Books and Hypocrisy in America: One father's unique perspective

books

 

The image above (also linked to here) has been making the social media rounds lately.

Not much to say about it other than “I agree.” It reminds me of a documentary the Beloved and I have been watching on Netflix this week about a man who left the Neo-Nazi community and is trying to start his life over again. One of the things that disillusioned him about that community was the hypocrisy—the leaders would preach that they were doing whatever they did “for the children,” but the rate of domestic violence in that community was staggeringly high. What this picture is trying to illustrate is that same hypocrisy.

For another perspective on this same topic, author John Scalzi recently answered a reader question on whether he has ever taken a book away from his daughter, and “what guides [his] parental choices on book selection?”

His answer?

When Athena was an infant I would take books away from her so they would not be unduly chewed upon. Otherwise, no. The rule of thumb in the Scalzi household has always been that if you can reach it, you can read it, and we don’t have very many books in the house that can’t be reached, frankly.

He adds that the offer comes with the addendum that she is free to discuss anything she reads with her parents at any time. But he also says that, even bigger than the “books which may be inappropriate” threat is the “books which are crap” one, and he’s has to bite his tongue about some of YA literature’s trashier offerings. Still, he points out that his daughter seems to have turned out just fine, and has benefited from both the knowledge she’s gained from reading widely anything she pleases, and from the way it ‘demystified’ the adult world for her.

I’d love to see the book collection at the Scalzi home. I bet he has some cool stuff.

3 Comments on Books and Hypocrisy in America: One father's unique perspective

  1. Pretty sleazy of you to interject anti-2nd Amendment propaganda into a purported discussion of censorship. But as long as you’re supposedly discussing book censorship why not address the USPS’ long history of banning the mailorder sale of books which conflict with medical orthodoxy. For example, the nutrition book “Stale Food v. Fresh Food” which advocated natural foods as a way of preventing hardening of the arteries.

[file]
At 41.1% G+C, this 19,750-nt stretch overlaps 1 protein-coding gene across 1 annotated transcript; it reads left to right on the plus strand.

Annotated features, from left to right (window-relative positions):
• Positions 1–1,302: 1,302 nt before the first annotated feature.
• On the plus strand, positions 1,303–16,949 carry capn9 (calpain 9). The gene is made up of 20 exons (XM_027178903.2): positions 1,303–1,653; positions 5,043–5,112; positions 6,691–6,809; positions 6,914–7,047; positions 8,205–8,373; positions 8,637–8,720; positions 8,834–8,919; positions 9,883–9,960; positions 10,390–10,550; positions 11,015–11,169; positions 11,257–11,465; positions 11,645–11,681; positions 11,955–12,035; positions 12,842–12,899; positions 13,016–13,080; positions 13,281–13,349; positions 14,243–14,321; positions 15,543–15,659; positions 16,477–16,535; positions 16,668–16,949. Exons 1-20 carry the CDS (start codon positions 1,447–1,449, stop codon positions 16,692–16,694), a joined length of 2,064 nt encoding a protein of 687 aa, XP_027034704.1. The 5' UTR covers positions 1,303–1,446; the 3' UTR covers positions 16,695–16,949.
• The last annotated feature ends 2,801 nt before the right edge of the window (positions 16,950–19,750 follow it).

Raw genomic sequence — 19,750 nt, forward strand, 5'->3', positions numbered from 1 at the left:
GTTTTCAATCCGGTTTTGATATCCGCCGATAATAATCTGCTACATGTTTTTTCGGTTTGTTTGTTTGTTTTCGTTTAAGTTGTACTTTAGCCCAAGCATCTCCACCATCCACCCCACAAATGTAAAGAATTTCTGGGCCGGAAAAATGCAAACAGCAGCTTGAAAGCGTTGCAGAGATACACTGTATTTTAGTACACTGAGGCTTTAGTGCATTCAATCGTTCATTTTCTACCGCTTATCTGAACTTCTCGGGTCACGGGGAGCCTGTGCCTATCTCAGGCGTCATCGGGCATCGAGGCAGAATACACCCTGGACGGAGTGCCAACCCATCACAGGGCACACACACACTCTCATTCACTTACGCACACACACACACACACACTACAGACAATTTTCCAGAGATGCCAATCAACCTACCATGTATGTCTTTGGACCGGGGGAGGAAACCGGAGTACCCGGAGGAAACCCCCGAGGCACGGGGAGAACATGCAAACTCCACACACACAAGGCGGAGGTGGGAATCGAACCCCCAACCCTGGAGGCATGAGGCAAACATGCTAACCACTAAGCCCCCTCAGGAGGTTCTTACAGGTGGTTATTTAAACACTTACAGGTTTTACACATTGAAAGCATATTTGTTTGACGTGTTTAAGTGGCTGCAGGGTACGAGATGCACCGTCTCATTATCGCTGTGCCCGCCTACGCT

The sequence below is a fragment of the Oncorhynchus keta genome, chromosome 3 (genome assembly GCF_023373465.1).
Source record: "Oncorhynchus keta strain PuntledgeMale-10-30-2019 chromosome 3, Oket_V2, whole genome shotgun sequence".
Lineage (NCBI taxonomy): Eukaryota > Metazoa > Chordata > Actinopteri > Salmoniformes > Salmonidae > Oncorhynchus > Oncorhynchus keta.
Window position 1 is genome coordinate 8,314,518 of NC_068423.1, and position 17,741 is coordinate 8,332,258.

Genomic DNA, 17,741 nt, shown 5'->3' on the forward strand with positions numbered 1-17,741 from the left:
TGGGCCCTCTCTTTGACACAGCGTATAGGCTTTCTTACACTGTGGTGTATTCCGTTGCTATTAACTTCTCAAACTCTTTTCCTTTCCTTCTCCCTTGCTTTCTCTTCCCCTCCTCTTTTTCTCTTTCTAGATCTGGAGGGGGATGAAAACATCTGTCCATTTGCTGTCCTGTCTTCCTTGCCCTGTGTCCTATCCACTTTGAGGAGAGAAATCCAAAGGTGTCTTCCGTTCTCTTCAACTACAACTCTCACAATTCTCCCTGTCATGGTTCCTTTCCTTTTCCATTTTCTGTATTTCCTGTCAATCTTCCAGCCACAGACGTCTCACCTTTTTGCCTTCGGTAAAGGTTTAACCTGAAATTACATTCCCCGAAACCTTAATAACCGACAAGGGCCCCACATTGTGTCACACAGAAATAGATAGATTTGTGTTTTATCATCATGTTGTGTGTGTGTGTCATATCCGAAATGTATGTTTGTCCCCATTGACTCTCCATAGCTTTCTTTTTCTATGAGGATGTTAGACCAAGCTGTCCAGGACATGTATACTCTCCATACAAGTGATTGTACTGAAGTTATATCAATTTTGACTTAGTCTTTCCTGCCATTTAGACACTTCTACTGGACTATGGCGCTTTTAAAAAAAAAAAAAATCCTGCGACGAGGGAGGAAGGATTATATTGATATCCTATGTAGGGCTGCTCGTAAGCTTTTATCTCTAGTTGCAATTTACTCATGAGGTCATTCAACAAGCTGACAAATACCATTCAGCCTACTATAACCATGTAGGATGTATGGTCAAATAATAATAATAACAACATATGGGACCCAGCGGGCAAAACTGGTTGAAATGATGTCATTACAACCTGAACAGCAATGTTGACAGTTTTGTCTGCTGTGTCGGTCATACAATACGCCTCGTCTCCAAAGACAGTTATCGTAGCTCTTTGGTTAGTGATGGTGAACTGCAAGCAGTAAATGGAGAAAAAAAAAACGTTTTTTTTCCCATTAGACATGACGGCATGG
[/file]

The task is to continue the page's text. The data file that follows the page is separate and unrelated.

Or how about addressing a more recent censorship issue; attempts to ban books which are critical of Islamic terrorism. The methods include pressure on libraries and schools, threats of violence, and even lawsuits.

  2. Oy, our new commenter is a gun nut, an Islamophobe, and a nutritional conspiracist. Not the usual fare here.

    I looked up the nutrition book mentioned. It was published in 1971 and banned in 1982 (thirty-one years ago!) because it advised readers to treat themselves and avoid doctors. I’m not sure that it would be banned in these more freewheeling times. The book is available as a free download.

    If advocating the consumption of fresh food were a crime, Michelle Obama would be in jail :) — along with Alice Waters and millions of foodies.

    As for the “banning” of some unnamed anti-Muslim books … hard to tell what this means without the book titles. There are certainly some Islamophobic rants I wouldn’t want to see displayed at the public library. That doesn’t mean that they couldn’t be purchased or downloaded otherwise.

    What *should* be available at the public library? That’s a hard question. Years ago, I found a copy of The Turner Diaries on the honor-back rack at the local branch, filed as science fiction. After I read the first genocidal chapter, I returned it to the library and asked them to withdraw it from circulation, which they did. Censorship? Dunno. I did know that in a state that is minority white (Hawai’i), a book advocating the massacre of Jews, gays, and all non-whites would outrage the vast majority of library patrons. Perhaps the library should put books like that in a special section (advocates genocide) so that you would know what you were getting. I was certainly surprised by the supposed science fiction novel I had found at the library.

  3. This image would be more powerful if “Little Red Riding Hood” was, in fact, “banned in America.” Yet the U.S. federal government has no more power to ban that book than it does to ban guns thanks to the First Amendment. It looks like the image is referring to this (http://www.theglobeandmail.com/report-on-business/industry-news/marketing/a-canadian-agency-recruits-little-red-riding-hood-for-us-gun-control/article11214442/):

    “In 1990, the book was pulled from schools in parts of California, over objections by some that it showed alcohol in a favourable light. The little girl in the story brings wine to her sick grandmother, to restore her spirits.”

    If we’re doing an apples-to-apples comparison, though, guns are also banned in schools.

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